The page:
Everyone has a different reaction when they think about Spam. If you grew up in Hawaii, for instance, Spam might very well be a beloved favorite that you eat several times a week. Hawaii has the highest Spam consumption rate in the country and it has been a staple since WWII, when GIs brought over lots of shelf-stable products that could handle the long trip to the islands. If you didn’t grow up eating Spam, the product might be a bit more mysterious to you – after all, why would you eat spiced ham from a can when you could eat a “regular” piece of ham?
The answer is the same one that the GIs had when they first brought Spam to the islands: it was convenient. The reason that Spam became such a lasting hit is that it is delicious – surprisingly so, for those who didn’t grow up eating much Spam! – when prepared well and it is very versatile. It will only take one trip to a Hawaiian restaurant to get an idea of just how much you can do with Spam.
Hawaii isn’t the only state that appreciates Spam, however, and you can see Spam brand recipe contests at country fairs all over the country. The winning recipes come from cooks of all ages who aren’t afraid to think outside of the can and see what kind of interesting things they can make with Spam. The winning recipe from last year was for Spam Rubin Rollups, a baked appetizer that is a twist on a classic Rubin, which uses Spam in place of corned beef. Corned beef is a salt cured product which, like Spam, also has a history of being packaged in cans and was an important food source for soldiers during WWII. Swapping corned beef out for Spam is easy and the results are very tasty – even if you’re not that familiar with Spam in the first place!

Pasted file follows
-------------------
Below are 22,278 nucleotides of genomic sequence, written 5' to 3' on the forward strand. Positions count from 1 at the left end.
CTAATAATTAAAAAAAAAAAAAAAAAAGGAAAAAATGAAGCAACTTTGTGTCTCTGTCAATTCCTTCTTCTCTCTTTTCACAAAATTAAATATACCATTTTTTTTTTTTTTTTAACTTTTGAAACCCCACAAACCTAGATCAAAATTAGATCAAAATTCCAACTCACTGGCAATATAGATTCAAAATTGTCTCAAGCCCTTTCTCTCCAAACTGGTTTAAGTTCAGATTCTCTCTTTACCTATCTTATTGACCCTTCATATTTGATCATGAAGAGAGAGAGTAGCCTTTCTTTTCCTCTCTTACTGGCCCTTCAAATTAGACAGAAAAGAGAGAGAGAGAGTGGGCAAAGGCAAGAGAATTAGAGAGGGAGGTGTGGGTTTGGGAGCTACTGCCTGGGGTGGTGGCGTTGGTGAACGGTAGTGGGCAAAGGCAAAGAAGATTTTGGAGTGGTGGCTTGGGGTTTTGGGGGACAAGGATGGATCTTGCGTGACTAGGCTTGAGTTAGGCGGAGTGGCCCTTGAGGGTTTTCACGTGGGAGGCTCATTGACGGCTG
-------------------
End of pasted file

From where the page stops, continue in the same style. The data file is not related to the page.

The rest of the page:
If you think that you can get creative with Spam yourself, you should start experimenting with recipe and plan to enter the Great American Spam ChampionshipÂ during the 2015 fair season. The contest, which has been held since 1990, boasts some great prizes at the local level and a chance to win a trip toÂ the Waikiki SPAM JAMÂ® Festival for the grand prize winning recipe. To get you inspired, other winning Spam recipes use the meat like bacon, frying it up in small pieces until it is crisp and using it to add a crunchy, salty element to a dish, like mini Maple Spam Donuts or treating it like sausage and turning it into twist on a pig-in-a-blanket in a batch of Spam French Toast Sticks.
I’ll be covering SPAM JAM myself this year, so tune in to the Baking Bites social media pages – Facebook, Twitter and Instagram – for more inspiration and pictures from the festival and around Waikiki!
Update: Check out my full post on SpamJam!
Disclaimer:Â This post was written in partnership with The Blue Ribbon Group. The opinions and commentary given are my own and are completely original.